The innovative Flaxwood could be your sustainable alternative of choice. This new tone is made up by breaking natural wood and injection and is bound by a binding agent that is acoustically sensitive. It is then molded to become the body of most guitars. It offers guitarists the acoustic consistency that they can’t have in other sustainable alternatives. It also provides a dynamic response in all of the guitar’s ranges. This material is also unaffected by the differences in humidity.
Flaxwood Guitars is well-known for producing guitars of its name. They offer a wide range of models made up of flaxwood and even have other options for customization according to your specs. All their guitars have quality semi-acoustic architecture, and durability is quite at par with the regular tonewoods.
This sustainable tonewood has often used a substitute for the pristine Mahogany. It has a dark reddish-brown color that darkens over time. It shows figured grain patterns with interlocked and wavy grains. It is a fast-growing wood that has gained the attention of various guitar manufacturers. This alternative is known for its consistent tonal output. Compared to Mahogany, this produces sounds that are slightly brighter due to its higher density.
Taylor Guitars has been in the frontlines of producing eco-friendly and highly sustainable instruments. The Sapele guitars they have produced are compatible with a lot of playing styles. The demand for this kind of guitar has been growing year after year, and Taylor Guitars have never disappointed enthusiasts and professional players in providing a wide range of sustainable models.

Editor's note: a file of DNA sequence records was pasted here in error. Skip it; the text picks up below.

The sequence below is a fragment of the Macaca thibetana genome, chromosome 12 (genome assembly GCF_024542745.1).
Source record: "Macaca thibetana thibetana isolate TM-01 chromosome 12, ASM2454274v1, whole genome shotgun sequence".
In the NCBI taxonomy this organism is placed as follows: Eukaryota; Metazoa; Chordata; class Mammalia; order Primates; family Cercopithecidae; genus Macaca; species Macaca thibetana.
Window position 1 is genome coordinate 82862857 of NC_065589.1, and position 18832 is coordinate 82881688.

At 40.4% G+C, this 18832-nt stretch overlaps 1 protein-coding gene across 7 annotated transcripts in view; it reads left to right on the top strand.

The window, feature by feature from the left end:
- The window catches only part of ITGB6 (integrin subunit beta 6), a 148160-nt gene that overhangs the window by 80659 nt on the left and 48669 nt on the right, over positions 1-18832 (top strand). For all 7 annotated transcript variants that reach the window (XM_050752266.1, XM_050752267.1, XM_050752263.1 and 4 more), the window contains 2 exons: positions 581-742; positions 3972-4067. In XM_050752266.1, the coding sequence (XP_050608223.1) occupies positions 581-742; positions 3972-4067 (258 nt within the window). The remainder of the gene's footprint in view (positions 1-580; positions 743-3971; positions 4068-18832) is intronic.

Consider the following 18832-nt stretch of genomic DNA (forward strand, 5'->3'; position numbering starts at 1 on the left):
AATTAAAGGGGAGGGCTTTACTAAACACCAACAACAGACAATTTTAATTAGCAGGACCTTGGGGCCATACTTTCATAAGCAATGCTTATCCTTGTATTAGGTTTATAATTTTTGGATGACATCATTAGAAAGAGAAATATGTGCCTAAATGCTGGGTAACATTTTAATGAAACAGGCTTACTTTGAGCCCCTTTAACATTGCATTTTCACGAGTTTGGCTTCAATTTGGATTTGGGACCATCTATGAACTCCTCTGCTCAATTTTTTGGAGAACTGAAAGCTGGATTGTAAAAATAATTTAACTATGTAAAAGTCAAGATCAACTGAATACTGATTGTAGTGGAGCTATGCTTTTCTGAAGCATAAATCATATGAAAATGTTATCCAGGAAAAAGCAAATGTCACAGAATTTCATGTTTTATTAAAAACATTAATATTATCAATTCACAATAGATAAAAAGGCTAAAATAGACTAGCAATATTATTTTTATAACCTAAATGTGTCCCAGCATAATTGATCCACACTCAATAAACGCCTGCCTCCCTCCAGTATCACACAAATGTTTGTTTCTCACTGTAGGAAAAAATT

This exotic wood from Hawaii is popular with custom guitar manufacturers. It is a dense tropical hardwood that blends a beautiful mid-range focus. It has a variable color that ranges from a medium gold hue to a reddish-brown. One of its most unique features is that the sound it produces evolves to mellow, rich, and resonant overtones the longer that it is used and played. However, it decays over time and is also susceptible to termites.
This type of wood is not considered to be endangered, yet it can be scarce just solely for guitar-making. Taylor Guitars are also known to have Koa as their tonewood. It has even partnered with other companies to promote intensive Koa planting in Hawaii, like Martin Guitars.
One of the things you should look into for highly sustainable guitar woods is recyclables. Although it may look different and playing with it can be unusual, it uniquely produces quality music. Common recyclables that turn out great are oil cans and cigar boxes as guitars. Simon Lee Guitars are famous for making guitars made of recycled materials. It shuns away from hardwood, but the quality of their well-known Cyclotron is reliable and attractive.
Being a guitarist won’t limit you to playing only with the usually known tonewood. There is a vast option for sustainability when it comes to guitars, which will go beyond your imagination. You will be surprised with the tone, melody, and quality of these alternatives, and will let you play in peace knowing that you contribute less to the carbon emission in the world.
About the Author
Charles is the founder, and managing editor of TheGuitarJunky.com, a site that helps aspiring musicians become real musicians. He owns a couple of sustainable carbon fiber acoustic guitars such as from KLOS and Lava.